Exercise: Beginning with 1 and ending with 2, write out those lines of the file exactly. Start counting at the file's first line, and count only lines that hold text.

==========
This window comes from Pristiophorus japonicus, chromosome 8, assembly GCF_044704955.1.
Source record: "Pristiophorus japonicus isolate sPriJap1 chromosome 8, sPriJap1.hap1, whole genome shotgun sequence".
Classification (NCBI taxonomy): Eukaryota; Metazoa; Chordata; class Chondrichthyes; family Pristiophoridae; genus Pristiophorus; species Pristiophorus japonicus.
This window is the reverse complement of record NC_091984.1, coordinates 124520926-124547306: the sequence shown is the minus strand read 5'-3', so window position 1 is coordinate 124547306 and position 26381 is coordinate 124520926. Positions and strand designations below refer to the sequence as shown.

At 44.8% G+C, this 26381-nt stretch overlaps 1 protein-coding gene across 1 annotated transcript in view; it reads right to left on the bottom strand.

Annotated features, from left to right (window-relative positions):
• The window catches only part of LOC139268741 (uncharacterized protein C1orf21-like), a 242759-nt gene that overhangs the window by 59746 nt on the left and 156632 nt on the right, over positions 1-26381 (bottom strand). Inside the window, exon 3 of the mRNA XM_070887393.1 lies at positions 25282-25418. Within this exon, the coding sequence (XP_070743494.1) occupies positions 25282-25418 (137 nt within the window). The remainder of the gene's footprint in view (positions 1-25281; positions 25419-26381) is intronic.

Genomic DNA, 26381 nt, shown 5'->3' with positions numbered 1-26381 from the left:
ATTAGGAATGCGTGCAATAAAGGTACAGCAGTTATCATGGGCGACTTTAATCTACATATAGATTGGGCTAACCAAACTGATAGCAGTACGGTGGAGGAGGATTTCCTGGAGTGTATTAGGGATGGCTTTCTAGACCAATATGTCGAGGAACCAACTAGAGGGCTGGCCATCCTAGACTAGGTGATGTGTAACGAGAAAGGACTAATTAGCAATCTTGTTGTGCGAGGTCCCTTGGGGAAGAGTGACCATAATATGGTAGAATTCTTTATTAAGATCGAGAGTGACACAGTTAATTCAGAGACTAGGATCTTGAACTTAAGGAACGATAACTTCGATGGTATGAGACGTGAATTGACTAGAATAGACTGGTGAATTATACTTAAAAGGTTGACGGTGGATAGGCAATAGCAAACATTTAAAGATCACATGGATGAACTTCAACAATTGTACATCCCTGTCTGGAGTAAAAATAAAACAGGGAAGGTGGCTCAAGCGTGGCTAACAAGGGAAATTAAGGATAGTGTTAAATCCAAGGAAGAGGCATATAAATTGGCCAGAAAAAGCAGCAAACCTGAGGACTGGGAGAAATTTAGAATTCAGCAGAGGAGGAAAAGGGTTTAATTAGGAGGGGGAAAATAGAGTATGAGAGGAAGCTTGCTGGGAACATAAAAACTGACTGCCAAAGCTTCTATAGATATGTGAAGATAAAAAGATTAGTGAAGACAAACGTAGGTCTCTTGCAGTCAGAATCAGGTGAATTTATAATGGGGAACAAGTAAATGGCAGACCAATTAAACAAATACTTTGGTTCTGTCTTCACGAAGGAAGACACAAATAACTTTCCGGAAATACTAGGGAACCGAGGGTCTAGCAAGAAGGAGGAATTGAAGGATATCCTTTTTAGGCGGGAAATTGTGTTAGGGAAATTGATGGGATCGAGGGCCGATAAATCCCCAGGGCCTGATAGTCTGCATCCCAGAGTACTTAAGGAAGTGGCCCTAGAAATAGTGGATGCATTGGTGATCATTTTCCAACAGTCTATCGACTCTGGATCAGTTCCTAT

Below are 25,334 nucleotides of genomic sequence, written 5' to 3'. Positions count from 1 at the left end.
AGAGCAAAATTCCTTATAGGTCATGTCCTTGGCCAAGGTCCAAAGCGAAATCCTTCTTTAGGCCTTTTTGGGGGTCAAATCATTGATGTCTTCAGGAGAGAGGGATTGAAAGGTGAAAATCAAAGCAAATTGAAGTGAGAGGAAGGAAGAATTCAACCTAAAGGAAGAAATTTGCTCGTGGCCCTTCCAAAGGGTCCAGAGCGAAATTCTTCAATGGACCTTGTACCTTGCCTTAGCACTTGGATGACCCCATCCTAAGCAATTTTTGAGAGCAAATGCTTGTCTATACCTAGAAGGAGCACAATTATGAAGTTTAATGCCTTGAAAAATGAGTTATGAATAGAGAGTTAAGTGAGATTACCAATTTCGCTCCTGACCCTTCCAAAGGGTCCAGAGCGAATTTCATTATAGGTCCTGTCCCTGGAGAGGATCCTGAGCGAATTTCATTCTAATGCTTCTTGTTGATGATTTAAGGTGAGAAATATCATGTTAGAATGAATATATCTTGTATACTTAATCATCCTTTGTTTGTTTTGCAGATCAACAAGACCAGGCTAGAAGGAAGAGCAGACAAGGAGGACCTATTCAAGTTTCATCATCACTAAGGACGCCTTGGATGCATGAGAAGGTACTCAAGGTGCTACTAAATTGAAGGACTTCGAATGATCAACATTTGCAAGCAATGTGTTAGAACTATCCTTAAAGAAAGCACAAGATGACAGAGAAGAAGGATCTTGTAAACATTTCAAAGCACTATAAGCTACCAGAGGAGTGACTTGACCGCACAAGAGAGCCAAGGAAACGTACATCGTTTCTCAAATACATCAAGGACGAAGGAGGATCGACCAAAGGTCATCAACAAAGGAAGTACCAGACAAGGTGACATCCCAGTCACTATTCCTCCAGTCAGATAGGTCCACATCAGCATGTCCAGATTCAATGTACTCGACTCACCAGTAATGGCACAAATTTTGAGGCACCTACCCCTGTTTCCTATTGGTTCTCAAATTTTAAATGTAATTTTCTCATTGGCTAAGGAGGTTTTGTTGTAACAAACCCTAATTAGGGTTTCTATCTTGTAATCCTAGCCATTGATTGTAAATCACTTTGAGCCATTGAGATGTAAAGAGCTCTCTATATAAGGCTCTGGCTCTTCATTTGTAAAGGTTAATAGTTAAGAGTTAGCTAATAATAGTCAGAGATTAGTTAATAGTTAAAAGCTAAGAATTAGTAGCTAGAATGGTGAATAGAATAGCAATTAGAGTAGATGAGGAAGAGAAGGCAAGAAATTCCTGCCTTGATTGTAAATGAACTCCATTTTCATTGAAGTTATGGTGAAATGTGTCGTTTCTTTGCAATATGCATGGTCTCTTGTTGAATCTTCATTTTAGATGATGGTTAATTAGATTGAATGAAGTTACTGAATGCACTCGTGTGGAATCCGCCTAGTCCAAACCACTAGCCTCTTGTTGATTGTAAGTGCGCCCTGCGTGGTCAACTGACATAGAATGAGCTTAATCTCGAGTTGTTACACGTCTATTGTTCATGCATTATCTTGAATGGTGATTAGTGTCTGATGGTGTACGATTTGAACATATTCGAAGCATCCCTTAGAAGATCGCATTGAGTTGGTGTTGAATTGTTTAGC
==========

This window comes from Pristiophorus japonicus, chromosome 8, assembly GCF_044704955.1.
Source record: "Pristiophorus japonicus isolate sPriJap1 chromosome 8, sPriJap1.hap1, whole genome shotgun sequence".